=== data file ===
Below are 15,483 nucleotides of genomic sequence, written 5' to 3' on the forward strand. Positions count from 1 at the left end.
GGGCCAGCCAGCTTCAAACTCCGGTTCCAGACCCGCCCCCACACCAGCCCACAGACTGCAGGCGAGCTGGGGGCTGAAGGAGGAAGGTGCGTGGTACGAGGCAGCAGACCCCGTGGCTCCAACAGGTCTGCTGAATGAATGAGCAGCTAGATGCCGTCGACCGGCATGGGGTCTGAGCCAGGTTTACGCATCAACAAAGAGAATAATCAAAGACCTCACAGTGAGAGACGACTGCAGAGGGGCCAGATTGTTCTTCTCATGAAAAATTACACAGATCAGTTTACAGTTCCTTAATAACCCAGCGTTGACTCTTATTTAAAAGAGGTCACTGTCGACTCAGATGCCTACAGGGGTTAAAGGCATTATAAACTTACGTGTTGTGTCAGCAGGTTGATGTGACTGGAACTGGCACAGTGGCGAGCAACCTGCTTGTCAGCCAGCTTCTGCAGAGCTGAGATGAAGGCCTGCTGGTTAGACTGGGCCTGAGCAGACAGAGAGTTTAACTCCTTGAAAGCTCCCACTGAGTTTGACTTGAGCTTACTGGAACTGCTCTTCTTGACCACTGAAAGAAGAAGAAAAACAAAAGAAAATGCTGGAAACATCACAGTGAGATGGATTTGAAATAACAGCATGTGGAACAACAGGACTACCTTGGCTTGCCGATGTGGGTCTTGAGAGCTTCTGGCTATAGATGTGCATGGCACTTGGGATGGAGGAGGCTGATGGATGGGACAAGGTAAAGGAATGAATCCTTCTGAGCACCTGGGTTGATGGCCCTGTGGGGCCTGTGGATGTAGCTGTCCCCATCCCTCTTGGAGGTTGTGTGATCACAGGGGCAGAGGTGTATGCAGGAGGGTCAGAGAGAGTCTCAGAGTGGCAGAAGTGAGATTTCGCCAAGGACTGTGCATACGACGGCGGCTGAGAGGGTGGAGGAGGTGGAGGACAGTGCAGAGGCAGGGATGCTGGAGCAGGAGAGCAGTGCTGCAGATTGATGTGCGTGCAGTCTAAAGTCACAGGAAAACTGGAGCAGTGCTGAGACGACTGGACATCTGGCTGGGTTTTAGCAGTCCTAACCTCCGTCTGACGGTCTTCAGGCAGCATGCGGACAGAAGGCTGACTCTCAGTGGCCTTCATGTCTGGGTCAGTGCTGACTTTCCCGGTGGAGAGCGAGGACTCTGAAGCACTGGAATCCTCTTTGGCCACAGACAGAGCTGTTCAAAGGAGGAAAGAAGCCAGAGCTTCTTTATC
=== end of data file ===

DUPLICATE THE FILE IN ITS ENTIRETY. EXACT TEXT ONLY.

Below are 15,483 nucleotides of genomic sequence, written 5' to 3' on the forward strand. Positions count from 1 at the left end.
GGGCCAGCCAGCTTCAAACTCCGGTTCCAGACCCGCCCCCACACCAGCCCACAGACTGCAGGCGAGCTGGGGGCTGAAGGAGGAAGGTGCGTGGTACGAGGCAGCAGACCCCGTGGCTCCAACAGGTCTGCTGAATGAATGAGCAGCTAGATGCCGTCGACCGGCATGGGGTCTGAGCCAGGTTTACGCATCAACAAAGAGAATAATCAAAGACCTCACAGTGAGAGACGACTGCAGAGGGGCCAGATTGTTCTTCTCATGAAAAATTACACAGATCAGTTTACAGTTCCTTAATAACCCAGCGTTGACTCTTATTTAAAAGAGGTCACTGTCGACTCAGATGCCTACAGGGGTTAAAGGCATTATAAACTTACGTGTTGTGTCAGCAGGTTGATGTGACTGGAACTGGCACAGTGGCGAGCAACCTGCTTGTCAGCCAGCTTCTGCAGAGCTGAGATGAAGGCCTGCTGGTTAGACTGGGCCTGAGCAGACAGAGAGTTTAACTCCTTGAAAGCTCCCACTGAGTTTGACTTGAGCTTACTGGAACTGCTCTTCTTGACCACTGAAAGAAGAAGAAAAACAAAAGAAAATGCTGGAAACATCACAGTGAGATGGATTTGAAATAACAGCATGTGGAACAACAGGACTACCTTGGCTTGCCGATGTGGGTCTTGAGAGCTTCTGGCTATAGATGTGCATGGCACTTGGGATGGAGGAGGCTGATGGATGGGACAAGGTAAAGGAATGAATCCTTCTGAGCACCTGGGTTGATGGCCCTGTGGGGCCTGTGGATGTAGCTGTCCCCATCCCTCTTGGAGGTTGTGTGATCACAGGGGCAGAGGTGTATGCAGGAGGGTCAGAGAGAGTCTCAGAGTGGCAGAAGTGAGATTTCGCCAAGGACTGTGCATACGACGGCGGCTGAGAGGGTGGAGGAGGTGGAGGACAGTGCAGAGGCAGGGATGCTGGAGCAGGAGAGCAGTGCTGCAGATTGATGTGCGTGCAGTCTAAAGTCACAGGAAAACTGGAGCAGTGCTGAGACGACTGGACATCTGGCTGGGTTTTAGCAGTCCTAACCTCCGTCTGACGGTCTTCAGGCAGCATGCGGACAGAAGGCTGACTCTCAGTGGCCTTCATGTCTGGGTCAGTGCTGACTTTCCCGGTGGAGAGCGAGGACTCTGAAGCACTGGAATCCTCTTTGGCCACAGACAGAGCTGTTCAAAGGAGGAAAGAAGCCAGAGCTTCTTTATC